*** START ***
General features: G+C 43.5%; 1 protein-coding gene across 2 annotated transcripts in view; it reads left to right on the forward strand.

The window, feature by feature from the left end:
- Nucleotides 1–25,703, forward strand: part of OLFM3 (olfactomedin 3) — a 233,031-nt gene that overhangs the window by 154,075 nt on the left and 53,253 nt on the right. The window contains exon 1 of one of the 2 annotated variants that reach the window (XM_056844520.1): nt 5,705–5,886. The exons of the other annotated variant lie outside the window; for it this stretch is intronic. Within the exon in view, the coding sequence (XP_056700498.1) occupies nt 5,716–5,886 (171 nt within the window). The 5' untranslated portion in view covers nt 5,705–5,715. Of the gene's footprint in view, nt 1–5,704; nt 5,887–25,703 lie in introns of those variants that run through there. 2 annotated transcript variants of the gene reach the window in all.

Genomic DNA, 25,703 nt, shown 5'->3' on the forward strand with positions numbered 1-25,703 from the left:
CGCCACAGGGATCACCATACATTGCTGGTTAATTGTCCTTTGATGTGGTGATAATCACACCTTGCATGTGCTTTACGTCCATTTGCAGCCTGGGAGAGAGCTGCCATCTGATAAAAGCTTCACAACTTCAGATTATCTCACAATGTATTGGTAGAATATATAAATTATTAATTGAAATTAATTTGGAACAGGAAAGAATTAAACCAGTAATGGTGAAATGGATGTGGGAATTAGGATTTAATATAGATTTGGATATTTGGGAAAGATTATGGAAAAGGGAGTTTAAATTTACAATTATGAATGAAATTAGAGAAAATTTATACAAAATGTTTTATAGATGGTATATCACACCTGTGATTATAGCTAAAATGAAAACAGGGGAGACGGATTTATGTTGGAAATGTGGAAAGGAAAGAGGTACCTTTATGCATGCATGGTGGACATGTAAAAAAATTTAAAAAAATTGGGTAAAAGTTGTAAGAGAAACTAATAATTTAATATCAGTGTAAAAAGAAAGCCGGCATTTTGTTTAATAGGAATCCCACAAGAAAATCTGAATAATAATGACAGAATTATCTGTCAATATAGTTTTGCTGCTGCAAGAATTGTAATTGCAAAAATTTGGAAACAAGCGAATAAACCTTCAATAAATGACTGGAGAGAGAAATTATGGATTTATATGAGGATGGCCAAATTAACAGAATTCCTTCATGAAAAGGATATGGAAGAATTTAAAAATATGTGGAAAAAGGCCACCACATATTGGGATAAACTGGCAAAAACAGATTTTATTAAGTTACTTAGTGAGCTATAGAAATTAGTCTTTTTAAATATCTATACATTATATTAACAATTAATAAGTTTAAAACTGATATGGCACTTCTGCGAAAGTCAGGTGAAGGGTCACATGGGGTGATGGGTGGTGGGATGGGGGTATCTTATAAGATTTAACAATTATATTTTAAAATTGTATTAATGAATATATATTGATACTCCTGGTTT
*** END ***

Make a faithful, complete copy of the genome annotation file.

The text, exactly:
General features: G+C 43.5%; 1 protein-coding gene across 2 annotated transcripts in view; it reads left to right on the forward strand.

The window, feature by feature from the left end:
- Nucleotides 1–25,703, forward strand: part of OLFM3 (olfactomedin 3) — a 233,031-nt gene that overhangs the window by 154,075 nt on the left and 53,253 nt on the right. The window contains exon 1 of one of the 2 annotated variants that reach the window (XM_056844520.1): nt 5,705–5,886. The exons of the other annotated variant lie outside the window; for it this stretch is intronic. Within the exon in view, the coding sequence (XP_056700498.1) occupies nt 5,716–5,886 (171 nt within the window). The 5' untranslated portion in view covers nt 5,705–5,715. Of the gene's footprint in view, nt 1–5,704; nt 5,887–25,703 lie in introns of those variants that run through there. 2 annotated transcript variants of the gene reach the window in all.

Genomic DNA, 25,703 nt, shown 5'->3' on the forward strand with positions numbered 1-25,703 from the left:
CGCCACAGGGATCACCATACATTGCTGGTTAATTGTCCTTTGATGTGGTGATAATCACACCTTGCATGTGCTTTACGTCCATTTGCAGCCTGGGAGAGAGCTGCCATCTGATAAAAGCTTCACAACTTCAGATTATCTCACAATGTATTGGTAGAATATATAAATTATTAATTGAAATTAATTTGGAACAGGAAAGAATTAAACCAGTAATGGTGAAATGGATGTGGGAATTAGGATTTAATATAGATTTGGATATTTGGGAAAGATTATGGAAAAGGGAGTTTAAATTTACAATTATGAATGAAATTAGAGAAAATTTATACAAAATGTTTTATAGATGGTATATCACACCTGTGATTATAGCTAAAATGAAAACAGGGGAGACGGATTTATGTTGGAAATGTGGAAAGGAAAGAGGTACCTTTATGCATGCATGGTGGACATGTAAAAAAATTTAAAAAAATTGGGTAAAAGTTGTAAGAGAAACTAATAATTTAATATCAGTGTAAAAAGAAAGCCGGCATTTTGTTTAATAGGAATCCCACAAGAAAATCTGAATAATAATGACAGAATTATCTGTCAATATAGTTTTGCTGCTGCAAGAATTGTAATTGCAAAAATTTGGAAACAAGCGAATAAACCTTCAATAAATGACTGGAGAGAGAAATTATGGATTTATATGAGGATGGCCAAATTAACAGAATTCCTTCATGAAAAGGATATGGAAGAATTTAAAAATATGTGGAAAAAGGCCACCACATATTGGGATAAACTGGCAAAAACAGATTTTATTAAGTTACTTAGTGAGCTATAGAAATTAGTCTTTTTAAATATCTATACATTATATTAACAATTAATAAGTTTAAAACTGATATGGCACTTCTGCGAAAGTCAGGTGAAGGGTCACATGGGGTGATGGGTGGTGGGATGGGGGTATCTTATAAGATTTAACAATTATATTTTAAAATTGTATTAATGAATATATATTGATACTCCTGGTTT